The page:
Kevin Ball has revealed he will discuss his future as Sunderland's interim head coach with the board after Saturday's clash with Manchester United.
The Black Cats confirmed earlier this week that the 48-year-old's tenure had been extended to include the visit of the reigning Barclays Premier League champions to the Stadium of Light.
Ball has put himself forward as a candidate for the permanent role, with owner Ellis Short still assessing his options after holding talks with a series of potential replacements for Paolo Di Canio.
While he waits, the club's senior professional development coach is happy to hold the fort with the break for international matches following this weekend's fixture.
Asked if he was any clearer about how long he might remain at the helm, Ball confirmed there had been talks with the board, with more planned.
"We spoke to them earlier in the week and they said about taking Saturday's game and then we would speak after, and I was quite happy to do that," he said.
"Yes, some people might say, 'You are better off getting it sorted out', but ultimately, they have got a little window now."
That left the Black Cats still marooned at the foot of the table with just a single point from the 18 they have contested to date and facing another tough assignment this weekend.
However, Ball saw enough in a much-improved display against the Merseysiders to give him cause for optimism despite the severe challenge posed by his side's forthcoming mission.
He is acutely aware that the shortcomings which let Sunderland down against Liverpool must be addressed as a matter of urgency though, and that has meant the players watching a series of video nasties this week.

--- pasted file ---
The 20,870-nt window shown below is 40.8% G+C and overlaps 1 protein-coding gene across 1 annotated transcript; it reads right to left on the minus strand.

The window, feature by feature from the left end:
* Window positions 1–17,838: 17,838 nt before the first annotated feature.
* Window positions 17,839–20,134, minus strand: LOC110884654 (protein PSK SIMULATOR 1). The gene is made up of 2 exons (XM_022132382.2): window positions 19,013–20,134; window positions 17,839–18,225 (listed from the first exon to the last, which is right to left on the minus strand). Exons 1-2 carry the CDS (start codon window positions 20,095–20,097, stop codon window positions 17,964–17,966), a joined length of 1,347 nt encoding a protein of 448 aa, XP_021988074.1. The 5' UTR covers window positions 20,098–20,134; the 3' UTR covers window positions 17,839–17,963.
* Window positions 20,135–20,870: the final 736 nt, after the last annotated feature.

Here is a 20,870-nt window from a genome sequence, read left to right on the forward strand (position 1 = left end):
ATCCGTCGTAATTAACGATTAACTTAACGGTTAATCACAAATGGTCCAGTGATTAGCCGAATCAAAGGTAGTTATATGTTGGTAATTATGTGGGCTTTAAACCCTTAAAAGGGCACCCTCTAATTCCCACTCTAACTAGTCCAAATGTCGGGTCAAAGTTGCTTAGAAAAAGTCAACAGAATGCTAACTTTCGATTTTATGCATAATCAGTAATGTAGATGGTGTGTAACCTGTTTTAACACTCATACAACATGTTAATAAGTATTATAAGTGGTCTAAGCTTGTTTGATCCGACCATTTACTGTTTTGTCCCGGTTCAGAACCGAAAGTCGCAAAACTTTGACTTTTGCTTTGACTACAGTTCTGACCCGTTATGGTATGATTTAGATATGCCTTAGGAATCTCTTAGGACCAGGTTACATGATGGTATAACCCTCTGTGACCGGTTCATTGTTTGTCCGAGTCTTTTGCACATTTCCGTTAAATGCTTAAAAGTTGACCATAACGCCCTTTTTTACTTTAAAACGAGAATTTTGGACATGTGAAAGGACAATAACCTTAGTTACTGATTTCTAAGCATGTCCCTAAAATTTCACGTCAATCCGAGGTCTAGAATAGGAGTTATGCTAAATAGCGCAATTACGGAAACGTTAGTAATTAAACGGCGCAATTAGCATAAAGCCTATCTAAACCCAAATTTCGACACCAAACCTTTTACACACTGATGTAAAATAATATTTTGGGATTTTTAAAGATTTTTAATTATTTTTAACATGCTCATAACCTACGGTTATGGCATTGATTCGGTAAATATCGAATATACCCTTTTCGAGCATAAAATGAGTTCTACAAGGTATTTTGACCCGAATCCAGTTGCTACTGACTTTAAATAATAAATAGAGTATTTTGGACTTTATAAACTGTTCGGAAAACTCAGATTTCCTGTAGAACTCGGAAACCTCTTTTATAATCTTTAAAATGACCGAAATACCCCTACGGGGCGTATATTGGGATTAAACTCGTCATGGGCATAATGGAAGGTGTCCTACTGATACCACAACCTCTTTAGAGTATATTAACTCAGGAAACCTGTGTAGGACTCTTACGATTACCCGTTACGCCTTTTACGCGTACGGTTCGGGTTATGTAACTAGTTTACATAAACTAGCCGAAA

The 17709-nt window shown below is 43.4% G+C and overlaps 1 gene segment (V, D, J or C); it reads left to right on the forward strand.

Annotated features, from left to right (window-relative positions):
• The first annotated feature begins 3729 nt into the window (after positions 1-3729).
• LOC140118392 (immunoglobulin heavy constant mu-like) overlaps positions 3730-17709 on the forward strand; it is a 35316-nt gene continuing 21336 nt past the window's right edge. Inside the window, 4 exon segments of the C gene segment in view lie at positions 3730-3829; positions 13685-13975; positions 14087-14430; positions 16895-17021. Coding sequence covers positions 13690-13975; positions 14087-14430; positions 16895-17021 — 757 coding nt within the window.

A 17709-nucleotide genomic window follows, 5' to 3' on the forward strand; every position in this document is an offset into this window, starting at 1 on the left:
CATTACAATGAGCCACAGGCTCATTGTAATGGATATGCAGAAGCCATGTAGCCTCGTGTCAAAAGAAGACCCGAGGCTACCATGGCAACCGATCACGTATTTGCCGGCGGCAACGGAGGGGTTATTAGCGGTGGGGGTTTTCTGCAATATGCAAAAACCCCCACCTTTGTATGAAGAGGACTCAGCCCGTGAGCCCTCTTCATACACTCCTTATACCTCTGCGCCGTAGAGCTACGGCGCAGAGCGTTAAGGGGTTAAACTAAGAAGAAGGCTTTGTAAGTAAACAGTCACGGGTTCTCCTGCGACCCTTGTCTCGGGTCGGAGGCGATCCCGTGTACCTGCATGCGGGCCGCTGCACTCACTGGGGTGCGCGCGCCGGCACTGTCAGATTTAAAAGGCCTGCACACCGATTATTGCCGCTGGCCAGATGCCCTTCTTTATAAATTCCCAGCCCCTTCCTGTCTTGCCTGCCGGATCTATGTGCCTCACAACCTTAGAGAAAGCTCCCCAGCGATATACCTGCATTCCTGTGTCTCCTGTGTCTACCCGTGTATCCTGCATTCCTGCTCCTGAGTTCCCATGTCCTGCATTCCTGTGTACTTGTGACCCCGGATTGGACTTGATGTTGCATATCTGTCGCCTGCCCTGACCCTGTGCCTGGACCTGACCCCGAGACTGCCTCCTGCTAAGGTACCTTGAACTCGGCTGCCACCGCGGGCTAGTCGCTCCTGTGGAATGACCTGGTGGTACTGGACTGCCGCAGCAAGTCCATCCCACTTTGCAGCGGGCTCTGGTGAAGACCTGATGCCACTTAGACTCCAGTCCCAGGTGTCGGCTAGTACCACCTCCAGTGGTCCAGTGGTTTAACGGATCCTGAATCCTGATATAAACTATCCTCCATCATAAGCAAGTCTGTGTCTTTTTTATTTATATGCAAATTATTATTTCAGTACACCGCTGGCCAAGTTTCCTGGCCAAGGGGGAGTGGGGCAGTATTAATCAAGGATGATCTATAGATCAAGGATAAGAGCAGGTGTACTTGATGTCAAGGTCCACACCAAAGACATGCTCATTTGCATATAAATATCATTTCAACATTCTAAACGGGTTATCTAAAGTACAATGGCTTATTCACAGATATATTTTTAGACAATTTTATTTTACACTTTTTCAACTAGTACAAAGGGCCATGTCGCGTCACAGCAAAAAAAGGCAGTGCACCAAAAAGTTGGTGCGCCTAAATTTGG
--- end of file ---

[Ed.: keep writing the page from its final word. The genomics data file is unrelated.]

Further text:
Ball said: "It's difficult because you are sitting watching video footage of yourself. It can be great if you are doing well.
"But if you see something and think, 'I should have done that better', and then all of a sudden everyone is looking at it...
"You multiply that by hundreds of thousands of people watching it on telly, but when they are in here amongst their mates, their peers, that's quite hard to deal with as well.
"It's not to embarrass them or anything - this is what I have said to them - it's to help them see what we need to do to improve that little minor detail that might be the difference between winning or losing, getting a goal or not getting a goal, conceding a free-kick that leads to a goal or not.
"They have seen it from a very positive angle, and that's what I want."
Ball's return to the hot-seat - he had 10 games in caretaker charge in 2006, one of them a 0-0 draw with United at Old Trafford - has coincided with midfielder Lee Cattermole's re-emergence to supplement the leadership provided by skipper John O'Shea.
The pair may have contrasting styles, but former midfielder Ball knows from personal experience how well that can work after very nearly suffering a derby nightmare at Newcastle in August 1999.
Ball said: "What you see with John is not a casual captain's approach, more a calming influence.
"What you see from Lee is a little bit more of the fist-pumping and you watch him and are led by the way he is.
"I look back on my career and I like it, I like players who do both of those. I like a time when a player is calming someone.
"The time we played at Newcastle when I accidentally hit the [Sunderland] crossbar from 45 yards, I was probably in a bit of a flap then, and Chris Makin shouted out to me, 'Bally, Bally!'.
"I looked around imagining he was going to give me it, and he just said, 'That's the funniest thing I have ever seen'. Now because of that, it instantly calmed me down."